When it comes to taking the fight online, you can expect to find a suitably solid experience. You've got your ranked matches for players looking to test their skills, lobbies so you can get groups together, hang out, and potentially stumble across other users, and player match, which lets you set up rooms with friends. The one caveat here, though, is the online community itself. REVELATOR's lobbies were notoriously barren, and to be totally honest, we don't see Rev 2 doing much to increase the numbers. As such, we'd recommend making sure that you have friends who are willing to hop online if you're thinking of throwing down, otherwise there's every chance that you'll be spending minutes at a time searching for an opponent. Hopefully we're wrong, but history doesn't paint a particularly pretty picture.

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As mentioned at the beginning of this review, Rev 2 is an expansion, and all of the stuff we've covered so far was already present and correct in the previous release. With that in mind, the question of whether Rev 2 is actually worth the cost of admission hangs heavy over this latest instalment. After all, REVELATOR itself is an enhanced version of Guilty Gear Xrd -SIGN-, so we're kind of at a point of diminishing returns for veteran players.

Fortunately, new characters Baiken and Answer are both great additions to the roster. The former returns from previous titles after missing out on the action in recent times, and she's as entertaining as ever. A lone samurai with only her skill with a blade to rely on, she's a relatively grounded character when compared to the supernatural entities found throughout the rest of the cast. She's undeniably fun to use, and her classic, parody-level Japanese aesthetic really shines.

Meanwhile, the concept behind Answer is brilliant and ridiculous. He's basically a ninja office worker; one minute he's taking calls from important government officials via a magical earpiece, the next he's flinging business cards around as if they're throwing stars. Like Baiken - and the rest of the playable character roster, for that matter - Answer is great fun to learn and master. The overall genius of Rev 2's cast, from both a design and gameplay perspective, simply can't be overlooked.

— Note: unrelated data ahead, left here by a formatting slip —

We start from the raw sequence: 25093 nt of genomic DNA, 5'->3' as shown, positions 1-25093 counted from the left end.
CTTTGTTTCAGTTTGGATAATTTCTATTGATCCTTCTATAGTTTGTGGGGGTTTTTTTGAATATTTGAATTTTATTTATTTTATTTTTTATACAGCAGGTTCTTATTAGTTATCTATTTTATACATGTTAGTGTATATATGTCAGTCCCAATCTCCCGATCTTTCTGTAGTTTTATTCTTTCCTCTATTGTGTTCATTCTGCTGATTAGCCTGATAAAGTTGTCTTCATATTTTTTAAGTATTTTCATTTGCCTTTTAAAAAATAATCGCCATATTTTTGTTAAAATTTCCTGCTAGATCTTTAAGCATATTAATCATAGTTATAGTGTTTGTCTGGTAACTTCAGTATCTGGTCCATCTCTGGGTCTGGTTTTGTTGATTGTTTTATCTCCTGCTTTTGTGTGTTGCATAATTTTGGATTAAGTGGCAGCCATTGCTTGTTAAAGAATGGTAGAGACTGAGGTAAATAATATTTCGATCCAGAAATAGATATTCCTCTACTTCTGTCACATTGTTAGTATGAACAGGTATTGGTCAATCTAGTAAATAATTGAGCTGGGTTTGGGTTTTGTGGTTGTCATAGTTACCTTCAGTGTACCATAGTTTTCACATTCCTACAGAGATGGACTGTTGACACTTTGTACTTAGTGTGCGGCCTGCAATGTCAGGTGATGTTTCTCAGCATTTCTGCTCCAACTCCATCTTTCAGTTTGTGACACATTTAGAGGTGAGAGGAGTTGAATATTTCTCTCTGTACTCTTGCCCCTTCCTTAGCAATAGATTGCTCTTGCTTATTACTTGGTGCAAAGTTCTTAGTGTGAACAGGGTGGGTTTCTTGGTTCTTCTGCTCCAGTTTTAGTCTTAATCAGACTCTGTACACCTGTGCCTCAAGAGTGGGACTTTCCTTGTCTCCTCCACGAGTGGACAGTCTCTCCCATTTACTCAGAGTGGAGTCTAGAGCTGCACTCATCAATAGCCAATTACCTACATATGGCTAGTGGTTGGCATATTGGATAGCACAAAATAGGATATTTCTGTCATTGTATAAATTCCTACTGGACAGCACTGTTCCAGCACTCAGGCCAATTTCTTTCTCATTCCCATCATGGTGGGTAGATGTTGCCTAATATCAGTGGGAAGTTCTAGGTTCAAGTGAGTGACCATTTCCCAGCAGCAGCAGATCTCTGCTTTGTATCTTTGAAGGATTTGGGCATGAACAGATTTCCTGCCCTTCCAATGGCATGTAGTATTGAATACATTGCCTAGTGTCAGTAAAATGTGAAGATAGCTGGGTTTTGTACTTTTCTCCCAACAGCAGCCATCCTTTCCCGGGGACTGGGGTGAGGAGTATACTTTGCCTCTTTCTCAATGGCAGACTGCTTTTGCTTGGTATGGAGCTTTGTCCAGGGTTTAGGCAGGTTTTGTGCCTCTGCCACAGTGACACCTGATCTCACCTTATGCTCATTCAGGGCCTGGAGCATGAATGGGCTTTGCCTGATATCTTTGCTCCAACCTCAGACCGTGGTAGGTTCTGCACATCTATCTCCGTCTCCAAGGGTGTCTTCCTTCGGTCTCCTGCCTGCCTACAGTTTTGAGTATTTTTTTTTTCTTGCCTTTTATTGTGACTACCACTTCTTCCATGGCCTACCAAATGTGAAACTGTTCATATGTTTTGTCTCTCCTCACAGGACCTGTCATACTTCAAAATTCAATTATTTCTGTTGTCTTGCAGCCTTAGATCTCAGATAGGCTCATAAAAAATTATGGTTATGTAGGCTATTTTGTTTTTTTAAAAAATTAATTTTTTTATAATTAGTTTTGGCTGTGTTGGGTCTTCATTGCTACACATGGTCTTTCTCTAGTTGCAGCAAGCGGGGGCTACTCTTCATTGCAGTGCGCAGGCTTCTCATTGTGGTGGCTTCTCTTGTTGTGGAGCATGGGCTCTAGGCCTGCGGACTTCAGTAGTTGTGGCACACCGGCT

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Lastly, we have to give special mention to the title's visuals, which are still outstanding. Characters look incredible in motion, and the sprite-like animation of 3D models works shockingly well. The fully animated intro, victory, and finishing move scenes are insanely pretty, to the point where they could easily be mistaken for big budget anime productions. Long story short, the Xrd games really are the best looking fighters on the market.


Guilty Gear Xrd: Rev 2 builds upon an already fantastic fighter, and those previously invested will no doubt appreciate the various additions and alterations. Guilty Gear's knack for combining incredible style with deep, almost open-ended combo-based gameplay is as impressive as ever, even if this isn't the most robust of expansions.